Author(s): Jyotsna Singh
Fourteen women had died and 140 others were left ill after a botched sterilisation drive in Chhattisgarh
Union health minister J P Nadda had recently claimed that sterilisation drives in India are not driven by targets but by demands. However, a letter, whose copy is in possession with Down To Earth, defies the claim.
The minister made the statement days after 13 deaths in Takhatpur camp in Bisalpur district of Chhattisgarh. The incident had left nearly 140 women ill.
In a letter dated October 10, 2014, the National Rural Health Mission, under the aegis of Union Ministry of Health and Family Welfare, had ordered to increase the compensation given to all those involved in sterilisation services in 11 high focus states, including Uttar Pradesh, Bihar, Madhya Pradesh, Rajasthan, Chhattisgarh, Jharkhand, Uttarakhand, Odisha, Assam, Haryana and Gujarat.
The letter says that family planning is crucial to meet Millennium Development Goals. Citing Family Planning 2020 document, the letter explains that the recently-computed global goals also underline the importance of sterilisation in family planning, especially for the 11 states and rules out the importance of other possible methods of birth-control—like use of contraceptives or intrauterine device (IUD).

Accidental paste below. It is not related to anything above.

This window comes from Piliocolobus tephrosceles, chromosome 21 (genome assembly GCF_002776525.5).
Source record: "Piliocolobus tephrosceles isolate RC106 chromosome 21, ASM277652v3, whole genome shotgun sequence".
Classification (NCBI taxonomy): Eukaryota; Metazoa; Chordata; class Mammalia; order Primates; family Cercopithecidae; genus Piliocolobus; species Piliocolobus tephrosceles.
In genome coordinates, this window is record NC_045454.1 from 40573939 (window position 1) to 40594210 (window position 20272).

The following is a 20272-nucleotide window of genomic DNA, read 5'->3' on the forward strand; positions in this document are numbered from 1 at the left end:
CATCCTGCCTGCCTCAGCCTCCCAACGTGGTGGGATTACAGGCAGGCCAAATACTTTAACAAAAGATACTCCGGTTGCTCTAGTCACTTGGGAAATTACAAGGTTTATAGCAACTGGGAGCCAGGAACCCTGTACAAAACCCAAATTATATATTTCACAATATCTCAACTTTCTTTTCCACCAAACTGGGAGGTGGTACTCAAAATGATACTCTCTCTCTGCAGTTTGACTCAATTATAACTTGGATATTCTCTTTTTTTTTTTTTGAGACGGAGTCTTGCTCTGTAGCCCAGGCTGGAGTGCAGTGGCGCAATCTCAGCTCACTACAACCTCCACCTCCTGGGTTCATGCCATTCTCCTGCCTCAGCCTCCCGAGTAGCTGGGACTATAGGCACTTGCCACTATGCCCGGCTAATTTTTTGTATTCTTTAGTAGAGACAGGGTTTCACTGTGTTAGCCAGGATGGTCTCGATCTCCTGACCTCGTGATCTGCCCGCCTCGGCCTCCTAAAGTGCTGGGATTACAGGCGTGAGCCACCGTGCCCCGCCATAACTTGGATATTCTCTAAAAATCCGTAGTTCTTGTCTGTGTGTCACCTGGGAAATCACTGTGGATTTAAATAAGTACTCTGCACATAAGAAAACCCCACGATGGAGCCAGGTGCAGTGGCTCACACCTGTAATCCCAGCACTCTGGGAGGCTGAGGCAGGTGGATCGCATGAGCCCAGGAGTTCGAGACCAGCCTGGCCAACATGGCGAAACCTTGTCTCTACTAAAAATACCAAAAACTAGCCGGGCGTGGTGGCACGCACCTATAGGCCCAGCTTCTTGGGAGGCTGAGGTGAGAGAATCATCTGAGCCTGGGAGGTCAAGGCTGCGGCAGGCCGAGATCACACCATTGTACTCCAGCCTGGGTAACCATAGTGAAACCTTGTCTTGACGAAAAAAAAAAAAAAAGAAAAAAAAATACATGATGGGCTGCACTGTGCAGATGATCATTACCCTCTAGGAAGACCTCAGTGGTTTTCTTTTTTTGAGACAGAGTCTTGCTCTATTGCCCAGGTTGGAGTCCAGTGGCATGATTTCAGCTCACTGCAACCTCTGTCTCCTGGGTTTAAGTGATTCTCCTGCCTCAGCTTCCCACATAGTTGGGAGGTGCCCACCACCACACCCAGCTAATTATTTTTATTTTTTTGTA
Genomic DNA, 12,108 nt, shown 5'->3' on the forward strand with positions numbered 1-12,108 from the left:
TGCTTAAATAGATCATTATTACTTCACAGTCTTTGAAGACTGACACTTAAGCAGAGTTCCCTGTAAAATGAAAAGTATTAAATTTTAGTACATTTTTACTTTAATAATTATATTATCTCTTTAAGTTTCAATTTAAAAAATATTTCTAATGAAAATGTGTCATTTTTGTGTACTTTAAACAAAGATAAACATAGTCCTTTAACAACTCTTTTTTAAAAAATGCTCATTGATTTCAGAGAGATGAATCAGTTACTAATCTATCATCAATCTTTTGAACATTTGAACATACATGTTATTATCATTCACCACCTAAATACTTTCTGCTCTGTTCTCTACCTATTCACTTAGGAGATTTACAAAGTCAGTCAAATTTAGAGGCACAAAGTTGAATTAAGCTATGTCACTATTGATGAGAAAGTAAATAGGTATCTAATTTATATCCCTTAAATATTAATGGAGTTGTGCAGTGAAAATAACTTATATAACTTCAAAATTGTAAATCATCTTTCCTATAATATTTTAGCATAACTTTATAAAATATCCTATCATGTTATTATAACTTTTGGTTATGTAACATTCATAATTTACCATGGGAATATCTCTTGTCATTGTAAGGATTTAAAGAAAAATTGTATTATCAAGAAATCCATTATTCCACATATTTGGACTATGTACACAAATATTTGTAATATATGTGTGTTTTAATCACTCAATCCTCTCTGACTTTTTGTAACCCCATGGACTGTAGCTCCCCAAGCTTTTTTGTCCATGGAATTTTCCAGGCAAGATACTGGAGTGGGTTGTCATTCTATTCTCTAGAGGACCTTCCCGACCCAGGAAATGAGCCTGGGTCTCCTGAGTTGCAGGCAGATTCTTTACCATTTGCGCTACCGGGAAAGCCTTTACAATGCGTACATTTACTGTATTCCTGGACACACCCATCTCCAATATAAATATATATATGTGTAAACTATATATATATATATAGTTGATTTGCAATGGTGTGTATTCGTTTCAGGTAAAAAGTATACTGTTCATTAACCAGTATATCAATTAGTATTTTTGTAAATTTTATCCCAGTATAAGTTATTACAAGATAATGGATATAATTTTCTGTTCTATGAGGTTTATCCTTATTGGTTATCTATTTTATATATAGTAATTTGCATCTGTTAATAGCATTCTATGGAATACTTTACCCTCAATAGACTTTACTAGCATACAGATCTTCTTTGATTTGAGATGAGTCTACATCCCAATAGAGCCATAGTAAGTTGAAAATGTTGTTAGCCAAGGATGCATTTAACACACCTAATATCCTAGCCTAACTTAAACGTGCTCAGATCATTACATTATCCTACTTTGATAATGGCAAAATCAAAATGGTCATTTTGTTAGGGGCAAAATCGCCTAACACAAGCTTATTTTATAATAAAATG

The ministry, through this letter, for the first time since September 2007, announced a revision in compensation scheme for sterilisation. The compensation has been increased from Rs 600 to Rs 1,400 for each woman who undergoes the procedure, from Rs 150 to Rs 200 for each accredited social health activist (ASHA) and from Rs 75 to Rs 150 for the concerned surgeon. The compensation for other officials who are involved in the process has also been increased and the budget of each sterilisation has been doubled from Rs 1,000 to Rs 2,000. In cases where government involves any non-governmental organisation or accredited private facility, the compensation is now up from Rs 1,500 to Rs 3,000.